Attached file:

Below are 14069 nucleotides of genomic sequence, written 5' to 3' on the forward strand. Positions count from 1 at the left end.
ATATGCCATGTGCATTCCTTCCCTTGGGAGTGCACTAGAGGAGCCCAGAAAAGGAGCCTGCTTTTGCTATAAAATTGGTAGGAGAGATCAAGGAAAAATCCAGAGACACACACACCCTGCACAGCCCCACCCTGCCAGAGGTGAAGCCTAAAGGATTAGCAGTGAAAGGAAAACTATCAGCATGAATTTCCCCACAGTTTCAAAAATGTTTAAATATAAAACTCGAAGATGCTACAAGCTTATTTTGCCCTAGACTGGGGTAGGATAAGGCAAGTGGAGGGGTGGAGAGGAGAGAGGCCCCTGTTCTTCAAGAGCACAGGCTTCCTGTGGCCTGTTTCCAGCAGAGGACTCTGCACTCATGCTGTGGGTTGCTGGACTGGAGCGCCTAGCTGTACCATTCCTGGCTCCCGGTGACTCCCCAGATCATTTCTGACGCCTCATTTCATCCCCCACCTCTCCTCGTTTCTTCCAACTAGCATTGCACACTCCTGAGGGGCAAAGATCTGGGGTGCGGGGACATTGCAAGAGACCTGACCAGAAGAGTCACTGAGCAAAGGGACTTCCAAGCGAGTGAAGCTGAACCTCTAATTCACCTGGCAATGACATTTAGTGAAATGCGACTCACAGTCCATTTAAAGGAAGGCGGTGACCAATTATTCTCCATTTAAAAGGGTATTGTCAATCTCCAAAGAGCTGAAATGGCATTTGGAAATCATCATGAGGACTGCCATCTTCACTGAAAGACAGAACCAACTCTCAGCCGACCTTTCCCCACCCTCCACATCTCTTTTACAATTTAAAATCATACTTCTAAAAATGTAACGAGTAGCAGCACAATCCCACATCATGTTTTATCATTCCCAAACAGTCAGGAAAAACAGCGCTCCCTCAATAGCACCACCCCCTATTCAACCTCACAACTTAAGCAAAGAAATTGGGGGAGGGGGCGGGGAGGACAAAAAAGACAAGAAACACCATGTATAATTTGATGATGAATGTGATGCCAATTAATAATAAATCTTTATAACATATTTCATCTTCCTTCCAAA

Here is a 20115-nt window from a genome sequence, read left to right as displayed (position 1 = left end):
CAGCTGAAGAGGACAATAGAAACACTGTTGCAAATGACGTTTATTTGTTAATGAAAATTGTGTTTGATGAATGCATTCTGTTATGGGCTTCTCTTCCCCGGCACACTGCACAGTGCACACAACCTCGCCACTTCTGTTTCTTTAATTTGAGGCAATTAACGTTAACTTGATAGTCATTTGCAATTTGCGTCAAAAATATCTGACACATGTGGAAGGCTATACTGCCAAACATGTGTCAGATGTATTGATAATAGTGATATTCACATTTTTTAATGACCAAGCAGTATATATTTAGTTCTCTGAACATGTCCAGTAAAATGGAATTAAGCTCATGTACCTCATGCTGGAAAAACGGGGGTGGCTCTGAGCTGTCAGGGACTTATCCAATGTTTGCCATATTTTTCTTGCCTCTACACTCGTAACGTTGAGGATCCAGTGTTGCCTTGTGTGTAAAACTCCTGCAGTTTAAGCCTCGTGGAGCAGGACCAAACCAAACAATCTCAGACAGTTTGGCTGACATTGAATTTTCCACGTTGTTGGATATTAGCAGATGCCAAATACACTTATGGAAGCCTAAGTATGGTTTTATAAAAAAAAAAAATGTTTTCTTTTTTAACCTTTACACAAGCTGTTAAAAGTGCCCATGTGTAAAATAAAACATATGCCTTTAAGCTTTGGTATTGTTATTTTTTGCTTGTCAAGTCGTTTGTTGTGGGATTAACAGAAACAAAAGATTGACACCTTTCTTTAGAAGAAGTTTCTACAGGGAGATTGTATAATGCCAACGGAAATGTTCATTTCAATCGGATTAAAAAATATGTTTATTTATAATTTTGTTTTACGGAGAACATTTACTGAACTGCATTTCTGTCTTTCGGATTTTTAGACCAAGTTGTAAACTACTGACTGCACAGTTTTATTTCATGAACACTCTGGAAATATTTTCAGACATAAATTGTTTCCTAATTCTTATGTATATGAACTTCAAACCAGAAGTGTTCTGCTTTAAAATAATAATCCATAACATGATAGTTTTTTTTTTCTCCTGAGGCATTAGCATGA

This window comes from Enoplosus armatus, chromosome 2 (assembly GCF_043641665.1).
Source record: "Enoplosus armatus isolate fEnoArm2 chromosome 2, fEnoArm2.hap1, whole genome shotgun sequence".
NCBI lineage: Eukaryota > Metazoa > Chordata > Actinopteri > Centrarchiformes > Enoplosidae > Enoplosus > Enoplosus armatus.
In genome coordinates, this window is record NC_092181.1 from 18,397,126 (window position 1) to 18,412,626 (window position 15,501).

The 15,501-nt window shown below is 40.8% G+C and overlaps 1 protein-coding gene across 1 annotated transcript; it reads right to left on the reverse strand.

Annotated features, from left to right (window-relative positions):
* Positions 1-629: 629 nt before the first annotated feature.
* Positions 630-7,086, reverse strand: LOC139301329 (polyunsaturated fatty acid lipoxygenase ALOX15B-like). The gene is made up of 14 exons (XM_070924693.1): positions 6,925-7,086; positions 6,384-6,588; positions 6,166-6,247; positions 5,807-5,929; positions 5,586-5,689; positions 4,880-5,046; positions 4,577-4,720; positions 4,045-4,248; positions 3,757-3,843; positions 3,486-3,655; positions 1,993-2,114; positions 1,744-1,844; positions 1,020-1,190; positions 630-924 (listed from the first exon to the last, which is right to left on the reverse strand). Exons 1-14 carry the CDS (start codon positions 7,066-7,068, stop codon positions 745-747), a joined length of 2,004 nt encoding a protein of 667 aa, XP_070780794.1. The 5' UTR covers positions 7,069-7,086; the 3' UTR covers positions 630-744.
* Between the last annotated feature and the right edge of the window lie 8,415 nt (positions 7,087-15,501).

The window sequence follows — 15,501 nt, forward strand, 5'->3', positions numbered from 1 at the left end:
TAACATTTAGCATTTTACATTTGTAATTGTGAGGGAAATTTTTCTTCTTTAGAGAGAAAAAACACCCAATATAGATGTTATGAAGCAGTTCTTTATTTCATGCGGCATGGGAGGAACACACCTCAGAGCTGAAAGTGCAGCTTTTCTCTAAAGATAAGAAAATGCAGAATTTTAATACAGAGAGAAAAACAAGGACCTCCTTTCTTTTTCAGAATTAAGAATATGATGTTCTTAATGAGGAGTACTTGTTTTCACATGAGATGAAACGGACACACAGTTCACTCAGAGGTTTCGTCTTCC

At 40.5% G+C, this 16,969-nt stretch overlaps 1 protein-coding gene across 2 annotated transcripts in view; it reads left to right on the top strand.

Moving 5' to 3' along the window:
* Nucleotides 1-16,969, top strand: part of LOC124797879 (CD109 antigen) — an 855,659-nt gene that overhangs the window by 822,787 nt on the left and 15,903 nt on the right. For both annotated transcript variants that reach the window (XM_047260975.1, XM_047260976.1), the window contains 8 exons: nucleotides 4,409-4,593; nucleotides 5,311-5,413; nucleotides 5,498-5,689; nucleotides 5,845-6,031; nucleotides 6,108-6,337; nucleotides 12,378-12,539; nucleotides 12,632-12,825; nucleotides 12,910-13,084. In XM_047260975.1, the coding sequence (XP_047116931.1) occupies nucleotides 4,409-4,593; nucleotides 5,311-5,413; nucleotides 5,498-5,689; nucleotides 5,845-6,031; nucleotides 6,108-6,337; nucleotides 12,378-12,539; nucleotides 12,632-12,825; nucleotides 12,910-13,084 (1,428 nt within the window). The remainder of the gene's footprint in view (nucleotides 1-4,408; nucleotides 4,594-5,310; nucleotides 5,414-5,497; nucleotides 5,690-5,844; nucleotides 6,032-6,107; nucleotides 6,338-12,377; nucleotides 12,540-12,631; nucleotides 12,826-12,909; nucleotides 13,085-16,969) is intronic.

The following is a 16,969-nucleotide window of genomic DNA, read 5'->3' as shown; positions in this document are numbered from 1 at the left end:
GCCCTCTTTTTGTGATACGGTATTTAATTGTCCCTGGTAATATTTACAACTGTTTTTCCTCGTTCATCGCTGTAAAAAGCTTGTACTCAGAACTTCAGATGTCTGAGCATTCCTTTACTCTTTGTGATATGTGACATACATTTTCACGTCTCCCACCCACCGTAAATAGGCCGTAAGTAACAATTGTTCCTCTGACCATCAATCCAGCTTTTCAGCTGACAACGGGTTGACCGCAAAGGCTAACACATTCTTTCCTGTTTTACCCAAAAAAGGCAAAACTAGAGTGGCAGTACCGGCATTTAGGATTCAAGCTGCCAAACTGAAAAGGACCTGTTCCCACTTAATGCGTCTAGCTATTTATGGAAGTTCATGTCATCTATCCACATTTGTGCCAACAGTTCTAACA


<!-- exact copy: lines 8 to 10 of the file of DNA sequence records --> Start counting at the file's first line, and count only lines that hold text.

In genome coordinates, this window is record NC_092181.1 from 18,397,126 (window position 1) to 18,412,626 (window position 15,501).

The 15,501-nt window shown below is 40.8% G+C and overlaps 1 protein-coding gene across 1 annotated transcript; it reads right to left on the reverse strand.

Annotated features, from left to right (window-relative positions):